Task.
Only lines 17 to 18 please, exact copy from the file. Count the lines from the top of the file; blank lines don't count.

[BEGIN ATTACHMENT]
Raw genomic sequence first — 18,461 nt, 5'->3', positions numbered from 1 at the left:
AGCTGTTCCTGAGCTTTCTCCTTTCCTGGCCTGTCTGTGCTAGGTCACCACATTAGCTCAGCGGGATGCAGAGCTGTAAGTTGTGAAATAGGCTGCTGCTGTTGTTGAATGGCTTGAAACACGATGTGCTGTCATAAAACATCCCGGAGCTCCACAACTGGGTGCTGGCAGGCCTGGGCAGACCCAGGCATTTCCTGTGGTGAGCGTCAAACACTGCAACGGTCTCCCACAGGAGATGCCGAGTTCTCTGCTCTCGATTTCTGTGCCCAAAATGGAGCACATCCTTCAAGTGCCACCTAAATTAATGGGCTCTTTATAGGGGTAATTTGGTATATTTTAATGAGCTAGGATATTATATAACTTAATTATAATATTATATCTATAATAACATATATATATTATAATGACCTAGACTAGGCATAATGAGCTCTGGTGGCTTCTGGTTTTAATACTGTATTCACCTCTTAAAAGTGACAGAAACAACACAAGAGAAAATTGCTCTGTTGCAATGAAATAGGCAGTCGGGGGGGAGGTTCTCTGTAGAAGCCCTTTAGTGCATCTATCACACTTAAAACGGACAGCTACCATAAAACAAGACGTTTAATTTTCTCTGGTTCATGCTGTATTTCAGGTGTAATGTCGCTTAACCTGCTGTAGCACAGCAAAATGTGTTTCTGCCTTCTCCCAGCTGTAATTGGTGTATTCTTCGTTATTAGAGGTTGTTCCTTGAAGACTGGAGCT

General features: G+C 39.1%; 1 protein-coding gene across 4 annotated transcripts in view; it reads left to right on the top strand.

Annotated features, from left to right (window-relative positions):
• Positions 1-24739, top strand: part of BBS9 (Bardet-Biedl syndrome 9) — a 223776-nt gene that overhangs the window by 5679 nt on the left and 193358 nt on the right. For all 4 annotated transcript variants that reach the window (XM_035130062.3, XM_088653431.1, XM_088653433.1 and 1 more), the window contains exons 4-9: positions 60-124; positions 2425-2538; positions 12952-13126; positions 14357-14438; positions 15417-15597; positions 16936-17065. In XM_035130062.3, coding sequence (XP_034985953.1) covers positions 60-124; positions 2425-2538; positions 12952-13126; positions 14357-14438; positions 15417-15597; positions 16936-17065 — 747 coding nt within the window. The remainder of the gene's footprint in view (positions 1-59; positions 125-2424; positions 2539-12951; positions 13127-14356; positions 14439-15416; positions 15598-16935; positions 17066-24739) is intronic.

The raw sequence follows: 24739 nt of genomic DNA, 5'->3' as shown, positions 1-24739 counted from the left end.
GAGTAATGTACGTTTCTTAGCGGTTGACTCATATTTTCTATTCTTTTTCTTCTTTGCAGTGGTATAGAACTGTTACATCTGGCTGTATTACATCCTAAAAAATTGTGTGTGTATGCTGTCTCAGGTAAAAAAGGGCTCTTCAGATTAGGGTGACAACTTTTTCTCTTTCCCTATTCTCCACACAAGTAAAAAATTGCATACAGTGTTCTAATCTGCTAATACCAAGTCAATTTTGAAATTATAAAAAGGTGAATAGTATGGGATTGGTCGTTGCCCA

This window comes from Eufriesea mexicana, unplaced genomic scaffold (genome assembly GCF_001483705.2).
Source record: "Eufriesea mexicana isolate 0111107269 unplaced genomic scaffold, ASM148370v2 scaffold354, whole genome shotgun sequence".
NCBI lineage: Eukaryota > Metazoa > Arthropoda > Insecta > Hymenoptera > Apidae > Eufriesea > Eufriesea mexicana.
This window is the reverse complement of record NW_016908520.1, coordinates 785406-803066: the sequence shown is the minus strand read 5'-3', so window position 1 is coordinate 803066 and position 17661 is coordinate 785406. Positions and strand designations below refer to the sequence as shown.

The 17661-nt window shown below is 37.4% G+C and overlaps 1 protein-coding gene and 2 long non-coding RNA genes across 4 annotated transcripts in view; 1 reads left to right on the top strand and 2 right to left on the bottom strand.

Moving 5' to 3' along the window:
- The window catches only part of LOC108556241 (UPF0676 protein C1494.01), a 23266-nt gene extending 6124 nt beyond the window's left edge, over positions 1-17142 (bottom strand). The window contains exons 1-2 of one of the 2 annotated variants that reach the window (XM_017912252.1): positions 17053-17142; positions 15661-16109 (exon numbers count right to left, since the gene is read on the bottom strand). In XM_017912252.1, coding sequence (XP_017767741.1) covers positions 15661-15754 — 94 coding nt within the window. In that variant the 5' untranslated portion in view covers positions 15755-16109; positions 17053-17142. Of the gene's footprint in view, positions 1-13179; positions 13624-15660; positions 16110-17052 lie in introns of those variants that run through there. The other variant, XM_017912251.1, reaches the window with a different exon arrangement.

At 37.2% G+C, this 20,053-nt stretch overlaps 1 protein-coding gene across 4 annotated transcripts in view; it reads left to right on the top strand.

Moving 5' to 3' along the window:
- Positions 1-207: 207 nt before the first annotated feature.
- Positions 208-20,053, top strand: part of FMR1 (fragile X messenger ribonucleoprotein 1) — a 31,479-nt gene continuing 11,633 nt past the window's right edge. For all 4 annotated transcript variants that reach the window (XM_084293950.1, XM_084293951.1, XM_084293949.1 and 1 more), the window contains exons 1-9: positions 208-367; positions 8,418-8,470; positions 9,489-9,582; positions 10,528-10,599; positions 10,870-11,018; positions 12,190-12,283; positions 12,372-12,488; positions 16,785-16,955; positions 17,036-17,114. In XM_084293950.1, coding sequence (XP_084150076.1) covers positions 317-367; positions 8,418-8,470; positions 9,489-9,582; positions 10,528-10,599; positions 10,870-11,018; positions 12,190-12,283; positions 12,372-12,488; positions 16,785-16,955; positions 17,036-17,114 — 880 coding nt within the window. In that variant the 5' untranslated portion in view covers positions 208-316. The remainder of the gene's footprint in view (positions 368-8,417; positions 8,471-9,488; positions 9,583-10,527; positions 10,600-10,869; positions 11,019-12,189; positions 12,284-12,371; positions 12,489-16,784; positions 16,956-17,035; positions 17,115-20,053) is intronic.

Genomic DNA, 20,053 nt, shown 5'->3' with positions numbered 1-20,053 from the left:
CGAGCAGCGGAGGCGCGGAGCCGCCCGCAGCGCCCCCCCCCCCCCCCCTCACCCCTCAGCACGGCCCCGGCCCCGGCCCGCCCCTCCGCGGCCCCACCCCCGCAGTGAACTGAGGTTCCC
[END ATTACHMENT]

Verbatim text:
- Positions 1-207: 207 nt before the first annotated feature.
- Positions 208-20,053, top strand: part of FMR1 (fragile X messenger ribonucleoprotein 1) — a 31,479-nt gene continuing 11,633 nt past the window's right edge. For all 4 annotated transcript variants that reach the window (XM_084293950.1, XM_084293951.1, XM_084293949.1 and 1 more), the window contains exons 1-9: positions 208-367; positions 8,418-8,470; positions 9,489-9,582; positions 10,528-10,599; positions 10,870-11,018; positions 12,190-12,283; positions 12,372-12,488; positions 16,785-16,955; positions 17,036-17,114. In XM_084293950.1, coding sequence (XP_084150076.1) covers positions 317-367; positions 8,418-8,470; positions 9,489-9,582; positions 10,528-10,599; positions 10,870-11,018; positions 12,190-12,283; positions 12,372-12,488; positions 16,785-16,955; positions 17,036-17,114 — 880 coding nt within the window. In that variant the 5' untranslated portion in view covers positions 208-316. The remainder of the gene's footprint in view (positions 368-8,417; positions 8,471-9,488; positions 9,583-10,527; positions 10,600-10,869; positions 11,019-12,189; positions 12,284-12,371; positions 12,489-16,784; positions 16,956-17,035; positions 17,115-20,053) is intronic.